Critics are still unhappy with the wording of the directive, however, which some say remains open to interpretation.

Woodward maintained that a self-regulatory approach, with occasional requests that inappropriate or illegal content be removed, was the way to go: The industry in the UK has been achieving spectacular growth in new media… without the need for state controls, Woodward added, while repeating his claim that imposing regulation on the new media industry would only drive production outside EU jurisdiction while failing to protect consumers from accessing "bad" content.

Tim Suter, the Ofcom partner responsible for content and standards, agreed that self-regulation was desirable, and suggested that an organisation for online media, along the lines of the Press Complaints Commission, might be the best option. Describing the AVMS directive as "wrongheaded", he said the best way to protect audiences from inappropriate content was to educate them.


5th February

    Seriously Misguided ...


ie Europe muscling into Internet TV

From the BBC

An EU bid to make internet broadcasters subject to the same laws as traditional television is "seriously misguided", a House of Lords committee has said.

Proposals risk damaging the new media industry, pushing broadcasters to set up outside Europe, the committee said.

The committee was discussing European Commission plans to update the 1989 TV without Frontiers EU directive. The Audiovisual Media Services Directive aims to reflect huge changes in broadcasting in recent years.

It has proved controversial as the EU attempts to increase regulation of video content on the internet, and create a "level playing field" between traditional TV-based and online broadcasts. The EC argues that new broadcasters are effectively competing for viewers and advertising and should be subject to the same rules.

But the all-party Lords European Union Committee rejected this, saying it was not the role of regulation to protect established broadcasters from new competition operating under different business models.

Committee chairman Lord Freeman said: We believe that this attempt was seriously misguided and any future efforts to do the same would be in grave error. Such an attempt risks damaging the new media industry, which is a vibrant and important sector of the UK's economy.

The committee said enforcing the new directive would be difficult, as the pace of change in new media was so quick the definition of services covered may not offer enough legal certainty.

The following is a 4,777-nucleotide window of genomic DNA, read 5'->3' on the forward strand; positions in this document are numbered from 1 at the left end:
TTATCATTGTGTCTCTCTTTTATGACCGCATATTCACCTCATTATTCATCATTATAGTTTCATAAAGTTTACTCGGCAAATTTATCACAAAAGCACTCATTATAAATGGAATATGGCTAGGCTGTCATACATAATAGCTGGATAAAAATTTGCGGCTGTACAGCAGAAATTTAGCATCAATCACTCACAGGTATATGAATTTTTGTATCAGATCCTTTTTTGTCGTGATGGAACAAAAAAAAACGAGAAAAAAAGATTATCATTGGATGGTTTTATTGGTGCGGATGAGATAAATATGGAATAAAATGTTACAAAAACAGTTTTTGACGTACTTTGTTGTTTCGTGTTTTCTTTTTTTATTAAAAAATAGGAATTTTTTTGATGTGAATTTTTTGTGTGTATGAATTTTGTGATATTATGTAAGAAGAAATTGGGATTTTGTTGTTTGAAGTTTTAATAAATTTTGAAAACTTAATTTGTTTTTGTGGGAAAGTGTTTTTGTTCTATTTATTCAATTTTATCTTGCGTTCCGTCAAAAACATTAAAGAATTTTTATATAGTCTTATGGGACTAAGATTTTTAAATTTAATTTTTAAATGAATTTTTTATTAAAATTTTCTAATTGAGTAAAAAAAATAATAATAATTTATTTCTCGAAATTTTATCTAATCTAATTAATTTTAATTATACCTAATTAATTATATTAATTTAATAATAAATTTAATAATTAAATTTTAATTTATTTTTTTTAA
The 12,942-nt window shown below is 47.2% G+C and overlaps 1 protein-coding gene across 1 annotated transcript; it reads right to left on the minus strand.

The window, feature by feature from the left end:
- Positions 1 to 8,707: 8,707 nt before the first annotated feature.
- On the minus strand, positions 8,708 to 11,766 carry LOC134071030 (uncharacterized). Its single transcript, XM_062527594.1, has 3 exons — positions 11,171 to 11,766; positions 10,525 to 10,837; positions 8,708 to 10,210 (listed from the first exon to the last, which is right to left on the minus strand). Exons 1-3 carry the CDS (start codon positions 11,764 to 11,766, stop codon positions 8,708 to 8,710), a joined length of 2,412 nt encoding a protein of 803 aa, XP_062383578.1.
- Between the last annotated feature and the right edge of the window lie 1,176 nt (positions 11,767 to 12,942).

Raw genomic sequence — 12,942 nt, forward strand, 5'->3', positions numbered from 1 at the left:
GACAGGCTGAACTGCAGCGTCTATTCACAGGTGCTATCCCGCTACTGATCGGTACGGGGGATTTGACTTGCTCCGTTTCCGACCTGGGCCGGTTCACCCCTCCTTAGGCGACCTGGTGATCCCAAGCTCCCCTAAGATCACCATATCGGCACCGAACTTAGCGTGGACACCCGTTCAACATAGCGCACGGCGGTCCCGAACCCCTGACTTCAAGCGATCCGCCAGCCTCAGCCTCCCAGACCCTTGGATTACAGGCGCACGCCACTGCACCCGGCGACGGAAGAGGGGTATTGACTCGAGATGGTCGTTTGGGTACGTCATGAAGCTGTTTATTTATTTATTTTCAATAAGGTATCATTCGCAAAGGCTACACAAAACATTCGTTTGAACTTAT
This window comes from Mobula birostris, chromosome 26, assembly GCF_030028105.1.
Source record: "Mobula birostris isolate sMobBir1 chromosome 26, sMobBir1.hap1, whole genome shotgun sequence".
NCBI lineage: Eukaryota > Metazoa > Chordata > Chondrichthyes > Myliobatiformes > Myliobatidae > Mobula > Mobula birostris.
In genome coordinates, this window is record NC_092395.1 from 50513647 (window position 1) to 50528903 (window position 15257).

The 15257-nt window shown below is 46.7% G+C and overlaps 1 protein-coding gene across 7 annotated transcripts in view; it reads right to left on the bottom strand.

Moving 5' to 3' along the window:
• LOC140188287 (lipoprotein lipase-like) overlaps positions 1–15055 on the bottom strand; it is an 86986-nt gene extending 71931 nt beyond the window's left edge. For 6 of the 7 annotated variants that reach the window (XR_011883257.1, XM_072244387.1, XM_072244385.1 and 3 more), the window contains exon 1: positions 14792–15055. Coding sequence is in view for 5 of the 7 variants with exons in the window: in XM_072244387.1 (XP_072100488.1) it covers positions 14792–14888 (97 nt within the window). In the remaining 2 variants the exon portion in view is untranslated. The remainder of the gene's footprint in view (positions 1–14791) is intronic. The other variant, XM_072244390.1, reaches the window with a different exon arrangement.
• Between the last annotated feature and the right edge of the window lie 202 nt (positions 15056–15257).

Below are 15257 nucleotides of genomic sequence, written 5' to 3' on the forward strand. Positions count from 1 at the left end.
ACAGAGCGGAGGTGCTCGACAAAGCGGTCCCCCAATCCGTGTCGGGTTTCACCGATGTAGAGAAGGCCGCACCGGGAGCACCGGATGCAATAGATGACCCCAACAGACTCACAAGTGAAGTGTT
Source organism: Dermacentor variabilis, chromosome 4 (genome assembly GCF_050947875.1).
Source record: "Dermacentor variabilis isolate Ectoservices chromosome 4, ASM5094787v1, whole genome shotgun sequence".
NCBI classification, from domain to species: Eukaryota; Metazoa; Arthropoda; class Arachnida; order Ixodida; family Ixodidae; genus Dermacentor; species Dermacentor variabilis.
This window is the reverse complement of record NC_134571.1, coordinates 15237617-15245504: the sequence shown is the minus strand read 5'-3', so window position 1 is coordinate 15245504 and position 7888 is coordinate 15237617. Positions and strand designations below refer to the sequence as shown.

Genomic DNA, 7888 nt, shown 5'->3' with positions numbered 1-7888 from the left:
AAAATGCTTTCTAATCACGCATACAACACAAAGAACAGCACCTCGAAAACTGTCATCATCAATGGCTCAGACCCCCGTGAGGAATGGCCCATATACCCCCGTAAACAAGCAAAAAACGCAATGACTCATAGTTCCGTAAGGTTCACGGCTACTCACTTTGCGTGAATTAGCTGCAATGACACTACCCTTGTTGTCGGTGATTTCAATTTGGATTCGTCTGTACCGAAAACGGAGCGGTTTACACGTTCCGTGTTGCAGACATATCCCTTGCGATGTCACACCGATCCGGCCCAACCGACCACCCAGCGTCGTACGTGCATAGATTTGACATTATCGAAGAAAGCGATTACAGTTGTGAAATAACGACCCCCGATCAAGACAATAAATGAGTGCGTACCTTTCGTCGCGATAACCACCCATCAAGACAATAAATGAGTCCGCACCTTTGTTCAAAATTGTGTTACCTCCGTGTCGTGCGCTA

There was also particular concern about attempts to water down the "country of origin principle", which allows broadcasters to offer pan-European services, while complying with the laws of the country they are based in.

Lord Freeman added: Most of our concerns on the proposed directive rest on whether the country of origin principle, which we see as essential to the proper operation of single market legislation, will be maintained. We are firmly convinced that it should be.


24th January

    Downloading an Unfair Advantage ...


Ofcom criticise BBC plan for time shift downloads

From the BBC

The BBC's plans to offer all its TV and radio shows on-demand via the internet and cable TV have been criticised by Ofcom.

Ofcom said that certain aspects of the BBC's on-demand service, which is due to start later this year, could have a "negative effect" on commercial rivals.

It added that while the BBC's plans would boost interest in rival services, it would likely limit their investment. Ofcom said such an outcome would not be in the long-term public interest.

Under the BBC's proposals, viewers would be able to watch any BBC programme from the previous seven days via the internet, using a tool called iPlayer, or through NTL-Telewest's cable television service at a time of their choosing.

Ofcom estimates that the BBC's on-demand service could account for almost four billion viewer and listener hours by 2011. In addition to limiting investment by commercial rivals, Ofcom said it was also concerned about the impact on related markets such as DVD rentals and sales. For this reason it has recommended that the BBC's on-demand service reduces from 13 weeks the planned amount of time that users could keep downloaded programmes.


23rd January

    British Board of Internet Censors ...


BBFC move into the censorship of Internet video

From Strictly Broadband posting on the Beer and Bollocks webmasters forum
Also see notes from NOC Meeting on a similar subject

I had a meeting with the BBFC last week to discuss their plans, and get their views on where the law is going. Note that the BBFC don't set the law, but they need to interpret it. Below are the points that came out of the meeting, most of them known already to some degree. A follow-up meeting will be held next week to look in more detail at how they intend to enforce the use of their online certificates specifically for streaming content.